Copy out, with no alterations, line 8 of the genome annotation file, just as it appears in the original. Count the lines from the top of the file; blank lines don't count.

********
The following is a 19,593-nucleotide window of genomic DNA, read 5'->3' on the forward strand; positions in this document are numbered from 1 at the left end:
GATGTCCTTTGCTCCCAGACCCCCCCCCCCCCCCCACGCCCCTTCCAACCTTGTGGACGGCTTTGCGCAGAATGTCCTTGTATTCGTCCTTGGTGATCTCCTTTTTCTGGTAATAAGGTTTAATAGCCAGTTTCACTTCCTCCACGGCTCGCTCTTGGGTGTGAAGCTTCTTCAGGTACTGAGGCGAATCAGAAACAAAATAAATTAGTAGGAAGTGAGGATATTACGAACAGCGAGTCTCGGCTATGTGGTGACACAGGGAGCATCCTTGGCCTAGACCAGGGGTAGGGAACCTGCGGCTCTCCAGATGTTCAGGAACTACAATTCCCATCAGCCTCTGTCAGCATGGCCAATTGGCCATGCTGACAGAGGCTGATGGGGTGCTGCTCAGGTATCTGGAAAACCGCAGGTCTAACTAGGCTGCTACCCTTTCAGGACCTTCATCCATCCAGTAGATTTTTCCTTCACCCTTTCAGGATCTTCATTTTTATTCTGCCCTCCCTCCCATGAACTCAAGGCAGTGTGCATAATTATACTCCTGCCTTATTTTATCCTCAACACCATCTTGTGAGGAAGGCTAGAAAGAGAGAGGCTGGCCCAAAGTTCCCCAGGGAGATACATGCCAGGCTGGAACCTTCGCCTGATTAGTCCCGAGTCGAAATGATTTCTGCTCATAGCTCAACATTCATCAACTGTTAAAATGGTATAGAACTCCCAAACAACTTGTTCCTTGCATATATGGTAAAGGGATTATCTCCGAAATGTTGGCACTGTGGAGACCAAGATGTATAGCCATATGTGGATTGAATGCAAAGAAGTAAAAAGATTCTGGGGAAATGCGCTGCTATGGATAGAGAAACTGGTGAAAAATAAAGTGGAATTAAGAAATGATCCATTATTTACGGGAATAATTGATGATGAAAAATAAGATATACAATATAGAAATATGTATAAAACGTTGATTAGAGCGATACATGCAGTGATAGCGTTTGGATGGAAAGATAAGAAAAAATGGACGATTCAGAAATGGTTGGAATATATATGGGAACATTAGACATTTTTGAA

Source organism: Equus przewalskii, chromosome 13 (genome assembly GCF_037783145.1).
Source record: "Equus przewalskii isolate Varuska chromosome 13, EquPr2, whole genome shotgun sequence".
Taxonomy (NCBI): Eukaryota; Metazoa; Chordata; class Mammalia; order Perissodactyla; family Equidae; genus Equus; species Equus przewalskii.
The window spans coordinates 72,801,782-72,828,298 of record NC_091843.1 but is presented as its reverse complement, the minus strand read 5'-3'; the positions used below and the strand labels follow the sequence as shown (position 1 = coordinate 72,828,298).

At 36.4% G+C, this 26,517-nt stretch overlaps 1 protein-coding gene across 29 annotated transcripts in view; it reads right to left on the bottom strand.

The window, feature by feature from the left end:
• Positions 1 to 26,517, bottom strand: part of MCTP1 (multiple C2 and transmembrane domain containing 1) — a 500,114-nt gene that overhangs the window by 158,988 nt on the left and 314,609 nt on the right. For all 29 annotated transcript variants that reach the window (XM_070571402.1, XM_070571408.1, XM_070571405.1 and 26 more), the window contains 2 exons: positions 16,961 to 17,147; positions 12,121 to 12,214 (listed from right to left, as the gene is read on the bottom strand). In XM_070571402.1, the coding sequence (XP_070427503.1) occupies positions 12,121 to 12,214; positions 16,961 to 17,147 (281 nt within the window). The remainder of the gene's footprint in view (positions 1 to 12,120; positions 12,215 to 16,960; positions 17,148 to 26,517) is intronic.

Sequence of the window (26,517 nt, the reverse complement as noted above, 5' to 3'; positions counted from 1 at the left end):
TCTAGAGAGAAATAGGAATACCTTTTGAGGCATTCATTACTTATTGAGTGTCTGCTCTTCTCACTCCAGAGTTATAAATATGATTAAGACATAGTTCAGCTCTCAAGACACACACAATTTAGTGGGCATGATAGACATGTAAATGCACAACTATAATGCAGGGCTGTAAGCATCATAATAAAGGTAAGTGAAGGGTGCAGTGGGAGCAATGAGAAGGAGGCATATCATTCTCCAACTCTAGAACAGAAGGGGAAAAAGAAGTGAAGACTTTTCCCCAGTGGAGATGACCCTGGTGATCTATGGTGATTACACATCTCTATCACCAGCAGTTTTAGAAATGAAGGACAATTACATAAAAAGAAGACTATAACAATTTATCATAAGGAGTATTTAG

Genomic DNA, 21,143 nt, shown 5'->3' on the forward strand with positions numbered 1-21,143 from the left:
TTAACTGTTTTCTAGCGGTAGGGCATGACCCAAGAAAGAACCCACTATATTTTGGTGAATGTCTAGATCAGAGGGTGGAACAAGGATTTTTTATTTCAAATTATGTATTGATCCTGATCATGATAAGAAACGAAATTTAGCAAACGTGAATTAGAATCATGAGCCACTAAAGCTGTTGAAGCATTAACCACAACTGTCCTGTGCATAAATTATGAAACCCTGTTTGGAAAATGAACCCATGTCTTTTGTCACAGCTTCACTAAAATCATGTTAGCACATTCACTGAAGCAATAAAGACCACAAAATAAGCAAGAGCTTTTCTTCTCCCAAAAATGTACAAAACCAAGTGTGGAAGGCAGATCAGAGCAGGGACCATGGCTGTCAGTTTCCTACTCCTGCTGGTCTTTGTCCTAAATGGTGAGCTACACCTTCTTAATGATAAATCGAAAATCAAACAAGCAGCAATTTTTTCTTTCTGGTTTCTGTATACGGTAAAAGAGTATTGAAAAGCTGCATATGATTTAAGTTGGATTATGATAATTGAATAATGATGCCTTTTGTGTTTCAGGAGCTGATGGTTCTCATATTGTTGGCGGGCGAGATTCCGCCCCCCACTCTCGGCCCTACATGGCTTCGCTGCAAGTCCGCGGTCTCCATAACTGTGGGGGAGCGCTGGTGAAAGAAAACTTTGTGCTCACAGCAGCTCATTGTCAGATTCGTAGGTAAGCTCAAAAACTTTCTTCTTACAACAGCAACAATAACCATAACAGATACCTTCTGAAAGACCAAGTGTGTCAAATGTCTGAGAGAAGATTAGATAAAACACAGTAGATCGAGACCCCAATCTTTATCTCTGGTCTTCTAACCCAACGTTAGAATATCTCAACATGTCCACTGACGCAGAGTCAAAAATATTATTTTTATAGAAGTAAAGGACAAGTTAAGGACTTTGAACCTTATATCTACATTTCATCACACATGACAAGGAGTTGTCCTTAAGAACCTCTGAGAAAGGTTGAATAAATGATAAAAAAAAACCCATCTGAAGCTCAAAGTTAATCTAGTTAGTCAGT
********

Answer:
The window, feature by feature from the left end: